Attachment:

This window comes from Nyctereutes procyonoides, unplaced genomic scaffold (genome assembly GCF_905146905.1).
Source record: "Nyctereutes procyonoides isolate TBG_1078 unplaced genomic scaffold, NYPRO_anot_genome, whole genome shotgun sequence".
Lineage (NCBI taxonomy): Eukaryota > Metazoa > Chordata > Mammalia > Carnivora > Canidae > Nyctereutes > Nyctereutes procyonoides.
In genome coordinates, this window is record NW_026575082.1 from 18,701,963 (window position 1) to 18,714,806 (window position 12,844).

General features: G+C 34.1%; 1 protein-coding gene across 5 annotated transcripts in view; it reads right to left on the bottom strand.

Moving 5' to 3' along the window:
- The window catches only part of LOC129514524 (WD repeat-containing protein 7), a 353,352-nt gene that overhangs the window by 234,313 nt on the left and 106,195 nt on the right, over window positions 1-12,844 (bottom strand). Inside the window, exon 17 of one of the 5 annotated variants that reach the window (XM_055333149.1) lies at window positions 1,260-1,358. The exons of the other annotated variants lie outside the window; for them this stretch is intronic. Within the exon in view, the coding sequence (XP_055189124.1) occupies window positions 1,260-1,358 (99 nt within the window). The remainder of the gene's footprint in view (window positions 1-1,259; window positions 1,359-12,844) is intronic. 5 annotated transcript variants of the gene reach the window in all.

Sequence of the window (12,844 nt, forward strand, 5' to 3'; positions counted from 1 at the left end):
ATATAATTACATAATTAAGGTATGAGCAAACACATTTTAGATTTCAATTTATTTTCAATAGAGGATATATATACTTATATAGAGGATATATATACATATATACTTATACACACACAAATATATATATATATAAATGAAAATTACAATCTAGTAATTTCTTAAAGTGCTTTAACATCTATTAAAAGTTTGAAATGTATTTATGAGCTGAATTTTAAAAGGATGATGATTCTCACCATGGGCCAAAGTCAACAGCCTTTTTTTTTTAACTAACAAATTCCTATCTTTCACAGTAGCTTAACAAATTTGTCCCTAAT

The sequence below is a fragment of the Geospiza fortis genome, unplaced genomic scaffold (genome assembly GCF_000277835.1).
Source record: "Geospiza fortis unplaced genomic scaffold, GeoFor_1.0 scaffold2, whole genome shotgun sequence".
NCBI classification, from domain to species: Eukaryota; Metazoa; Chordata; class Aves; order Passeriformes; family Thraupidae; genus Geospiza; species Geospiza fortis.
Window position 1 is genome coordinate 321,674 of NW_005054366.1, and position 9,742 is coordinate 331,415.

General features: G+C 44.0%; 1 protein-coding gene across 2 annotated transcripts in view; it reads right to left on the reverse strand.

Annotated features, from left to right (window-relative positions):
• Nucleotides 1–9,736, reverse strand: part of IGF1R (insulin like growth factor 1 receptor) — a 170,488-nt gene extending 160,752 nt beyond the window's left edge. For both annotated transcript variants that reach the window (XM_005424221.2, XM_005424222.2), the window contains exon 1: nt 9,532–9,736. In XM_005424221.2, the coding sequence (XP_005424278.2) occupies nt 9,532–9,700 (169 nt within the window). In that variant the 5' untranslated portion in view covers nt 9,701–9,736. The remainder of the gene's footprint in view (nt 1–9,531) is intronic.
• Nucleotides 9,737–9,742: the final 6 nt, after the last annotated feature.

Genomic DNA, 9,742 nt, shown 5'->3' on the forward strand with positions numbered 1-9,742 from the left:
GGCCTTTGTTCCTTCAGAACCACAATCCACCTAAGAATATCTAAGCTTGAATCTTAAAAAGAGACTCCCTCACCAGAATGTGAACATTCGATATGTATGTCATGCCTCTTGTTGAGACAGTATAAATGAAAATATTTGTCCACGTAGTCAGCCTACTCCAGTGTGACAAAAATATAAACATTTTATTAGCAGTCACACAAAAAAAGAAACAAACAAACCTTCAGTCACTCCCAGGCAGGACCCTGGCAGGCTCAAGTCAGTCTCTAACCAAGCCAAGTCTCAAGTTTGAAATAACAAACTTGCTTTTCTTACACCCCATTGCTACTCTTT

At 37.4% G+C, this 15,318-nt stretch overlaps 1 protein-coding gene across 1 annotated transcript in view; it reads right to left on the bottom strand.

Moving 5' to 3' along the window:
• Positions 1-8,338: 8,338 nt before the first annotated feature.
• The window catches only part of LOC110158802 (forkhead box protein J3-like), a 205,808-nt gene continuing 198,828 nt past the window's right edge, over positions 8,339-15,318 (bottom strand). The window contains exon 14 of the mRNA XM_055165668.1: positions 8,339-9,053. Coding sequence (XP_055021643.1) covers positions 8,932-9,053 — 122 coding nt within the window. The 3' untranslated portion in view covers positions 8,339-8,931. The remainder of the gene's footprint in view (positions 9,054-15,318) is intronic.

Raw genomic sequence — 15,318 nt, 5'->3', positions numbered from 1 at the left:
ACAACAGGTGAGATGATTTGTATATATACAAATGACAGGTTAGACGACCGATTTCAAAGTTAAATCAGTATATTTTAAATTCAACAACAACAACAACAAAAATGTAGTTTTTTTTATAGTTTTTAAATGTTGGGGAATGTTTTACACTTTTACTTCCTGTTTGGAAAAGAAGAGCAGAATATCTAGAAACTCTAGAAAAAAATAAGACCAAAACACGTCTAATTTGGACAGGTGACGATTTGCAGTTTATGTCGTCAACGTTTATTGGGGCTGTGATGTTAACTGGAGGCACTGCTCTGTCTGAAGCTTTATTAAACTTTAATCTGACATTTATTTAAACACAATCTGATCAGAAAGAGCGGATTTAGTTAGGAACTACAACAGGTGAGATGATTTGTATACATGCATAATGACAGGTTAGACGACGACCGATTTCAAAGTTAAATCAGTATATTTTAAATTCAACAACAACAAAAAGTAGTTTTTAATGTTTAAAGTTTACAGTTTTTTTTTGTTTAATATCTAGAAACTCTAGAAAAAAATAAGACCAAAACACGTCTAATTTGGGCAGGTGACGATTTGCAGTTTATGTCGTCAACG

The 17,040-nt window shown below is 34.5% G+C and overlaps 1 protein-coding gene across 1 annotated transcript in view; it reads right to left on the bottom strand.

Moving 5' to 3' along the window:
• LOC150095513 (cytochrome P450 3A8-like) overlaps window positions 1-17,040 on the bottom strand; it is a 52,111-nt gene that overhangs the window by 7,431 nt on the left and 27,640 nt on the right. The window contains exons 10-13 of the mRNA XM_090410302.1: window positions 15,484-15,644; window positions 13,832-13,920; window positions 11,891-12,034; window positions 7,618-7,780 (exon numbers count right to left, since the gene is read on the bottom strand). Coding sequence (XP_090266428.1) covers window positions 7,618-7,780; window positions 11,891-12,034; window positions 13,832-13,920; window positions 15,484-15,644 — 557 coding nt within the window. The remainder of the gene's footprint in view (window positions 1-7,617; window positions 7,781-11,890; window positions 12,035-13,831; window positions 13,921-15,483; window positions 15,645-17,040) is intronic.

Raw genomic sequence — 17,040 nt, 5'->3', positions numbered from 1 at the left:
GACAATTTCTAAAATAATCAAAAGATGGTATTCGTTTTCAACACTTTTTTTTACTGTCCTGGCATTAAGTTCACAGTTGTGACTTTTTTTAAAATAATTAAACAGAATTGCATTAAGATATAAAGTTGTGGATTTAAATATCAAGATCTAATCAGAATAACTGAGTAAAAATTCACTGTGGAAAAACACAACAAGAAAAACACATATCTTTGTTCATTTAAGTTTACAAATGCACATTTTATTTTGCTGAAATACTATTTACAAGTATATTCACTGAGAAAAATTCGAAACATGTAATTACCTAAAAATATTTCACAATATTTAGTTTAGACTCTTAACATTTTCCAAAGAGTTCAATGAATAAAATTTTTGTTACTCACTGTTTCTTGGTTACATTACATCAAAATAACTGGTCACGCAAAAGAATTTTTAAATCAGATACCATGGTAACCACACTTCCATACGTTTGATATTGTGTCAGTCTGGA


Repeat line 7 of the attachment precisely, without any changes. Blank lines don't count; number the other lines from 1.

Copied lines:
- The window catches only part of LOC129514524 (WD repeat-containing protein 7), a 353,352-nt gene that overhangs the window by 234,313 nt on the left and 106,195 nt on the right, over window positions 1-12,844 (bottom strand). Inside the window, exon 17 of one of the 5 annotated variants that reach the window (XM_055333149.1) lies at window positions 1,260-1,358. The exons of the other annotated variants lie outside the window; for them this stretch is intronic. Within the exon in view, the coding sequence (XP_055189124.1) occupies window positions 1,260-1,358 (99 nt within the window). The remainder of the gene's footprint in view (window positions 1-1,259; window positions 1,359-12,844) is intronic. 5 annotated transcript variants of the gene reach the window in all.